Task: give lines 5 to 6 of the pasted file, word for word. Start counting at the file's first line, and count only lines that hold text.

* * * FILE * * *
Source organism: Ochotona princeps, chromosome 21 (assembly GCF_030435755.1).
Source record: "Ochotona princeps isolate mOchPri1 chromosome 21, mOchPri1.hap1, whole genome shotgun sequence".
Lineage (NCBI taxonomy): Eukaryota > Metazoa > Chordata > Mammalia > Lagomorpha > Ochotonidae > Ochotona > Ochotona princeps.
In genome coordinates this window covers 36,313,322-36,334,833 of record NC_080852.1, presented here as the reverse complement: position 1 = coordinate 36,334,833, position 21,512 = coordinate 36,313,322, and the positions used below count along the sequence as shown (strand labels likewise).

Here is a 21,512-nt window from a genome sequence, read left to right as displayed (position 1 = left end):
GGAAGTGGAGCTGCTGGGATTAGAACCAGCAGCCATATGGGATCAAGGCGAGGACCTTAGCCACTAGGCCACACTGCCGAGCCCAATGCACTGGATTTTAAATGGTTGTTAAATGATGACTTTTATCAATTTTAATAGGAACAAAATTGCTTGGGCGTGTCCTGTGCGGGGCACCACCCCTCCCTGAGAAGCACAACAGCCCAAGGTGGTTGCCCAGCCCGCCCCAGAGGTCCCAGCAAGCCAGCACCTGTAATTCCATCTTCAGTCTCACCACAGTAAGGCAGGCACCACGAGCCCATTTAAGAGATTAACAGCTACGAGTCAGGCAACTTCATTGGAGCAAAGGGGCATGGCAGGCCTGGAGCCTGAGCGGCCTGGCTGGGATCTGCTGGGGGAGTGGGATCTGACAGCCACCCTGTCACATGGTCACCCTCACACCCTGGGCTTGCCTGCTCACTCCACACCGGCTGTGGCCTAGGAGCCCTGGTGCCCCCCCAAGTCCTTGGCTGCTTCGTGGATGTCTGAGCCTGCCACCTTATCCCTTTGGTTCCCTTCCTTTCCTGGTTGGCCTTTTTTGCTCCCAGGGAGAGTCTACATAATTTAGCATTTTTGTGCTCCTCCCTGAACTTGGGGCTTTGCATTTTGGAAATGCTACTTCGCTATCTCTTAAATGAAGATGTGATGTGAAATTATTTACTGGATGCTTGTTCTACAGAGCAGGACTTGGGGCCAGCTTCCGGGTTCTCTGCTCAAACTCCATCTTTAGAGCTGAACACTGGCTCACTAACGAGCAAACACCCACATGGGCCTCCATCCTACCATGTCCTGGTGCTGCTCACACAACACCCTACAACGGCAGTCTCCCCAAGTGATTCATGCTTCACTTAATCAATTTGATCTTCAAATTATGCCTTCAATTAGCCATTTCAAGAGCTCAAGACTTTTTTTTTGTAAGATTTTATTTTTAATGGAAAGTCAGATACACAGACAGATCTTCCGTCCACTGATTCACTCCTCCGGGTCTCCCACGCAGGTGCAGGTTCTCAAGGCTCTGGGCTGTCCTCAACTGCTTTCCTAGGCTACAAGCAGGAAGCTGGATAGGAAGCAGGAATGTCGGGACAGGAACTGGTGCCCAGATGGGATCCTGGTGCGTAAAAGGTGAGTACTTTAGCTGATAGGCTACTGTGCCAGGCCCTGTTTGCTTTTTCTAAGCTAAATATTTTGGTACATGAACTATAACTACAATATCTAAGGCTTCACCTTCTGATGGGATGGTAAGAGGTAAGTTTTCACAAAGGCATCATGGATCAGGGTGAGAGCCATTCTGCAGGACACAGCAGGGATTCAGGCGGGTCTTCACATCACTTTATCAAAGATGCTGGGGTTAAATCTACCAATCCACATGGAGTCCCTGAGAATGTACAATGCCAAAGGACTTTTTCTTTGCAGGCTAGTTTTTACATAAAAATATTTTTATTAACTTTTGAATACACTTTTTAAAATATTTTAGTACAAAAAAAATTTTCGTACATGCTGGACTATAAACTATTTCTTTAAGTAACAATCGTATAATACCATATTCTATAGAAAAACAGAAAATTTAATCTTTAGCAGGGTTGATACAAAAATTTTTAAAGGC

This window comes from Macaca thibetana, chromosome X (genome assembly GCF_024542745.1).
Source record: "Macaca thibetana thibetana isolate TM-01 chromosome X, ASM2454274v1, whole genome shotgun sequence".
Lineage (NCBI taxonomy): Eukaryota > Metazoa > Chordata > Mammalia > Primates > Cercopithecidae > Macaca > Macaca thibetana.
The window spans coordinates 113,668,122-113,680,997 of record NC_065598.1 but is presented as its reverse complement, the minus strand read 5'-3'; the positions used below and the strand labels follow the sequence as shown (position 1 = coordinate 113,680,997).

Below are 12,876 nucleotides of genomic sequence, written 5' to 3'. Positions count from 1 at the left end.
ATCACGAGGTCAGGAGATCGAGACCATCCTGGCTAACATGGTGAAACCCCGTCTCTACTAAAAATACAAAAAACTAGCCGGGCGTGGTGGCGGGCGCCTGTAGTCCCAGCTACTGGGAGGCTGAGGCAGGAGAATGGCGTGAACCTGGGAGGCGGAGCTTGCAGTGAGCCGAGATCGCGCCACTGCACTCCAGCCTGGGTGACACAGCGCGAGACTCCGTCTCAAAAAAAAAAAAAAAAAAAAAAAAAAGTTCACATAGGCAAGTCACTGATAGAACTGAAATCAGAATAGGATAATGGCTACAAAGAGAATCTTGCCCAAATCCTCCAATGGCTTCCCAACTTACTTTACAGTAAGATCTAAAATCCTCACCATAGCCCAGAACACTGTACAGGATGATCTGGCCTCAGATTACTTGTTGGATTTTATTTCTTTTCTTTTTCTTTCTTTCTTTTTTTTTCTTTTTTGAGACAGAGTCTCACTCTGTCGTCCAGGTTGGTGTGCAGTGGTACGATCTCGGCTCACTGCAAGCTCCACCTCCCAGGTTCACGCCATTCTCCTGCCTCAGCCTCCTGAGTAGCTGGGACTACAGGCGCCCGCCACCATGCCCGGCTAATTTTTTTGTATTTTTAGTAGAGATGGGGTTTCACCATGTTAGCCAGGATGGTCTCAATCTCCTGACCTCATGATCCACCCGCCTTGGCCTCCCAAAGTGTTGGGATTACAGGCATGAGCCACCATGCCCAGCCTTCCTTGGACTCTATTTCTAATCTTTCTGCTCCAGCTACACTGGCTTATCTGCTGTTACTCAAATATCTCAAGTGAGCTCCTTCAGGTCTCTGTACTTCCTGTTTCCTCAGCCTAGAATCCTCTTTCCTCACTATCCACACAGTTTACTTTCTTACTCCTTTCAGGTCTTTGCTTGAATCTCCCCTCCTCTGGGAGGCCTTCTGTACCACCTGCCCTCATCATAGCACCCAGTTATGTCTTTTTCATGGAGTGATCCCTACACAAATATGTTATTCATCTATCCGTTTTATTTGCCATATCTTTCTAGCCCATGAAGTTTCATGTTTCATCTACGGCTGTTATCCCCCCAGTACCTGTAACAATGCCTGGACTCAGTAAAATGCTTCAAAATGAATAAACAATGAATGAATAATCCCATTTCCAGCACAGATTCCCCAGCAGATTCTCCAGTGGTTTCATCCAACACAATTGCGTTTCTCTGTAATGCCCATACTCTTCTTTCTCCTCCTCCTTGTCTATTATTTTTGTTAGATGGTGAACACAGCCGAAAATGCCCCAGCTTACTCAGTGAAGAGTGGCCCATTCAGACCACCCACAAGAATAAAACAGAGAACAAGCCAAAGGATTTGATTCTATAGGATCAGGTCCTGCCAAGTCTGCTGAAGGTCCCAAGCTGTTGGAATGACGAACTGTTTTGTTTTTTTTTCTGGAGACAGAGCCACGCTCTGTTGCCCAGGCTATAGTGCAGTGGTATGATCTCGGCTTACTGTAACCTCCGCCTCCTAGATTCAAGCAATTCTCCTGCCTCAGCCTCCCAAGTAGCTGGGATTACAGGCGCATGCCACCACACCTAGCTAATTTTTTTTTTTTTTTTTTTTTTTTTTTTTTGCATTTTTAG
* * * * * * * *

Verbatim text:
Here is a 21,512-nt window from a genome sequence, read left to right as displayed (position 1 = left end):
GGAAGTGGAGCTGCTGGGATTAGAACCAGCAGCCATATGGGATCAAGGCGAGGACCTTAGCCACTAGGCCACACTGCCGAGCCCAATGCACTGGATTTTAAATGGTTGTTAAATGATGACTTTTATCAATTTTAATAGGAACAAAATTGCTTGGGCGTGTCCTGTGCGGGGCACCACCCCTCCCTGAGAAGCACAACAGCCCAAGGTGGTTGCCCAGCCCGCCCCAGAGGTCCCAGCAAGCCAGCACCTGTAATTCCATCTTCAGTCTCACCACAGTAAGGCAGGCACCACGAGCCCATTTAAGAGATTAACAGCTACGAGTCAGGCAACTTCATTGGAGCAAAGGGGCATGGCAGGCCTGGAGCCTGAGCGGCCTGGCTGGGATCTGCTGGGGGAGTGGGATCTGACAGCCACCCTGTCACATGGTCACCCTCACACCCTGGGCTTGCCTGCTCACTCCACACCGGCTGTGGCCTAGGAGCCCTGGTGCCCCCCCAAGTCCTTGGCTGCTTCGTGGATGTCTGAGCCTGCCACCTTATCCCTTTGGTTCCCTTCCTTTCCTGGTTGGCCTTTTTTGCTCCCAGGGAGAGTCTACATAATTTAGCATTTTTGTGCTCCTCCCTGAACTTGGGGCTTTGCATTTTGGAAATGCTACTTCGCTATCTCTTAAATGAAGATGTGATGTGAAATTATTTACTGGATGCTTGTTCTACAGAGCAGGACTTGGGGCCAGCTTCCGGGTTCTCTGCTCAAACTCCATCTTTAGAGCTGAACACTGGCTCACTAACGAGCAAACACCCACATGGGCCTCCATCCTACCATGTCCTGGTGCTGCTCACACAACACCCTACAACGGCAGTCTCCCCAAGTGATTCATGCTTCACTTAATCAATTTGATCTTCAAATTATGCCTTCAATTAGCCATTTCAAGAGCTCAAGACTTTTTTTTTGTAAGATTTTATTTTTAATGGAAAGTCAGATACACAGACAGATCTTCCGTCCACTGATTCACTCCTCCGGGTCTCCCACGCAGGTGCAGGTTCTCAAGGCTCTGGGCTGTCCTCAACTGCTTTCCTAGGCTACAAGCAGGAAGCTGGATAGGAAGCAGGAATGTCGGGACAGGAACTGGTGCCCAGATGGGATCCTGGTGCGTAAAAGGTGAGTACTTTAGCTGATAGGCTACTGTGCCAGGCCCTGTTTGCTTTTTCTAAGCTAAATATTTTGGTACATGAACTATAACTACAATATCTAAGGCTTCACCTTCTGATGGGATGGTAAGAGGTAAGTTTTCACAAAGGCATCATGGATCAGGGTGAGAGCCATTCTGCAGGACACAGCAGGGATTCAGGCGGGTCTTCACATCACTTTATCAAAGATGCTGGGGTTAAATCTACCAATCCACATGGAGTCCCTGAGAATGTACAATGCCAAAGGACTTTTTCTTTGCAGGCTAGTTTTTACATAAAAATATTTTTATTAACTTTTGAATACACTTTTTAAAATATTTTAGTACAAAAAAAATTTTCGTACATGCTGGACTATAAACTATTTCTTTAAGTAACAATCGTATAATACCATATTCTATAGAAAAACAGAAAATTTAATCTTTAGCAGGGTTGATACAAAAATTTTTAAAGGC